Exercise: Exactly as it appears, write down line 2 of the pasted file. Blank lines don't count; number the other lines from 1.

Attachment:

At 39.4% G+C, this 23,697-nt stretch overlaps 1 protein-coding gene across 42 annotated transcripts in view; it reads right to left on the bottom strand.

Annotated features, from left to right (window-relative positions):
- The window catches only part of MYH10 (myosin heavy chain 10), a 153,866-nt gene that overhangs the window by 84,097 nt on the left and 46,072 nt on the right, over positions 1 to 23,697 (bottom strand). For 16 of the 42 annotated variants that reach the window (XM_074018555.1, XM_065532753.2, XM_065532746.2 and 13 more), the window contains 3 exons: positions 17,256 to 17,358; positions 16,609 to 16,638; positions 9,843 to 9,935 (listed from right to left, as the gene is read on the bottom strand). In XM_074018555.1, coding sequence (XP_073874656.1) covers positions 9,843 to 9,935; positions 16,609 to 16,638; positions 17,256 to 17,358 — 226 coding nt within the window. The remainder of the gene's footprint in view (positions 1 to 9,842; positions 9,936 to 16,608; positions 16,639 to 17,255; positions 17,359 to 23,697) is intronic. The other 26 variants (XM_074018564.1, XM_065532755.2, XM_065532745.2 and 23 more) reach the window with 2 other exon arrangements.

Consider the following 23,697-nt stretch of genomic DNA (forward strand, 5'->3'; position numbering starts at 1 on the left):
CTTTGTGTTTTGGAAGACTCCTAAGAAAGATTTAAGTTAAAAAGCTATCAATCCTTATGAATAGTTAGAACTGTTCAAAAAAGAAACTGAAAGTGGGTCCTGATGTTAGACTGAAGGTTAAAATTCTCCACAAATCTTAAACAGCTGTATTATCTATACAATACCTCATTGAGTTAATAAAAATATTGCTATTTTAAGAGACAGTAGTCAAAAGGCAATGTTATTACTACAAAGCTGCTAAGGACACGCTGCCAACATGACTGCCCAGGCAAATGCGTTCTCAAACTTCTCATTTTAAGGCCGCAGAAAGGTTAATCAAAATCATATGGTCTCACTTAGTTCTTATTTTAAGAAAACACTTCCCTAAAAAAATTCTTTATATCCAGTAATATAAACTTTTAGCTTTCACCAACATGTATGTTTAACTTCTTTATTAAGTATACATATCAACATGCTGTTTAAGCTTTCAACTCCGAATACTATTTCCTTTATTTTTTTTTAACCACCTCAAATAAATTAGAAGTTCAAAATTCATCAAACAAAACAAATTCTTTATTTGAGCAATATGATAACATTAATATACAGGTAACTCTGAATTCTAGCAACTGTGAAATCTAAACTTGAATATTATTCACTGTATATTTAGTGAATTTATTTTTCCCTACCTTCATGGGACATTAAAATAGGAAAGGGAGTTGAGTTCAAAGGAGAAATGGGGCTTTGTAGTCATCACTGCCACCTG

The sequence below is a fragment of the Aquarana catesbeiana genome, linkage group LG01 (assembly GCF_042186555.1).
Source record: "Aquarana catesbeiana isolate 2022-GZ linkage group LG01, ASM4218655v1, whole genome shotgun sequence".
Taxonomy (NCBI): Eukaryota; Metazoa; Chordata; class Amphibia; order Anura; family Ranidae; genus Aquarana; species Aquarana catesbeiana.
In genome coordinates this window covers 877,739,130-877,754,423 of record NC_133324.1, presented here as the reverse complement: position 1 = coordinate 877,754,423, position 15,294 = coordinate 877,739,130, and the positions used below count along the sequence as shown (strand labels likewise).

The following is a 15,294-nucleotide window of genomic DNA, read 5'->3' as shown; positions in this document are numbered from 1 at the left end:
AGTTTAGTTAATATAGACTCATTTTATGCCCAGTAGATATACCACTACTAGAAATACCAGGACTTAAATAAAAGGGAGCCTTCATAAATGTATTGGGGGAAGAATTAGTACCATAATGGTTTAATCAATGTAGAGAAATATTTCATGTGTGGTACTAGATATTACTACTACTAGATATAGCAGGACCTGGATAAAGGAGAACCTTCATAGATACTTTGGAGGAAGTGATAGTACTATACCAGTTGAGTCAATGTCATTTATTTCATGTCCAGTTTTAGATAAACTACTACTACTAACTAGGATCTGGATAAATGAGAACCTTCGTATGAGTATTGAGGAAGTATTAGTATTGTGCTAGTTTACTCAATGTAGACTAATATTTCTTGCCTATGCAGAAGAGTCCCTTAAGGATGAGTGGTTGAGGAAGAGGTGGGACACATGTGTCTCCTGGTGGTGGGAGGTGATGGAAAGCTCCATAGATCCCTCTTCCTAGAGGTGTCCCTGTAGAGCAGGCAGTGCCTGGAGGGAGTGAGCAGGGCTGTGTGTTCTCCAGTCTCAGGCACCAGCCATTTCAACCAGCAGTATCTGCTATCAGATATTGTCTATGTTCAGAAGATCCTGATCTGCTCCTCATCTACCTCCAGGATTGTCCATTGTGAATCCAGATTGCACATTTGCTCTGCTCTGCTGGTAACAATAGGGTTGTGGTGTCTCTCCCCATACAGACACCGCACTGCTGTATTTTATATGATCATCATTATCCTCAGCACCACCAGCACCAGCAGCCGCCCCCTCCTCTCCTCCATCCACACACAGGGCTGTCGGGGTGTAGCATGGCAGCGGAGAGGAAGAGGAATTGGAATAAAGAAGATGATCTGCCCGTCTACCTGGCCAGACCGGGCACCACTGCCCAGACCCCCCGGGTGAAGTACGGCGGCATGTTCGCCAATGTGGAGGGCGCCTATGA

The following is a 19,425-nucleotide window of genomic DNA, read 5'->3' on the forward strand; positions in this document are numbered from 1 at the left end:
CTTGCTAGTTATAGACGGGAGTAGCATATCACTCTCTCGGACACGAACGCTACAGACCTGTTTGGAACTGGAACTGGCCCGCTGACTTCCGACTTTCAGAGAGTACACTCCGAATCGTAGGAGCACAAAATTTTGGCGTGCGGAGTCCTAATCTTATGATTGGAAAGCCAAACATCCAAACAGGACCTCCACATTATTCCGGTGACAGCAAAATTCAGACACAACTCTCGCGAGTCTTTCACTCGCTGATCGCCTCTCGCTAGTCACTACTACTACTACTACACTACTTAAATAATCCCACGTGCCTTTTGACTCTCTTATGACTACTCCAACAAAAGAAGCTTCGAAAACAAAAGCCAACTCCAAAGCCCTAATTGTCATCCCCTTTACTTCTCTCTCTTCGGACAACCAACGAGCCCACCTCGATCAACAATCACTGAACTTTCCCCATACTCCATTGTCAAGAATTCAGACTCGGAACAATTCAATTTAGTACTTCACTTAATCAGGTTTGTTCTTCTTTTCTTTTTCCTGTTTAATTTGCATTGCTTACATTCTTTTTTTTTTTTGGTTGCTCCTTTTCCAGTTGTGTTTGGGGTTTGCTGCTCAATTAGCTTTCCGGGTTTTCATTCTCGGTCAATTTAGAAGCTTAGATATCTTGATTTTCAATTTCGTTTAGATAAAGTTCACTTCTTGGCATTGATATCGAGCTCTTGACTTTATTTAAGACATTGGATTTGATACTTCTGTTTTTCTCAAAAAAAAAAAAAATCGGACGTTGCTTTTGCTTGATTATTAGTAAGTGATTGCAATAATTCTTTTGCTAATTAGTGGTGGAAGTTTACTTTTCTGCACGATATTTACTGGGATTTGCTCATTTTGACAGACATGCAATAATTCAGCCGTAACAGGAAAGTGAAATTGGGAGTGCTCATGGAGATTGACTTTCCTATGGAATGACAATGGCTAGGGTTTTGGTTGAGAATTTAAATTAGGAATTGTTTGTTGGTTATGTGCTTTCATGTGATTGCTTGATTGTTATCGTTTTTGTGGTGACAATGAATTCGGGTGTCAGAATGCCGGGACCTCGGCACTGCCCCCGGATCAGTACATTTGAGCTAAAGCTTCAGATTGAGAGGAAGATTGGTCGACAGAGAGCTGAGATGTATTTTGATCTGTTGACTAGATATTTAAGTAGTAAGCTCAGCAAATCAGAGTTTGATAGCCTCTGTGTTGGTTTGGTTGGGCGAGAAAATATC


Annotated features, from left to right (window-relative positions):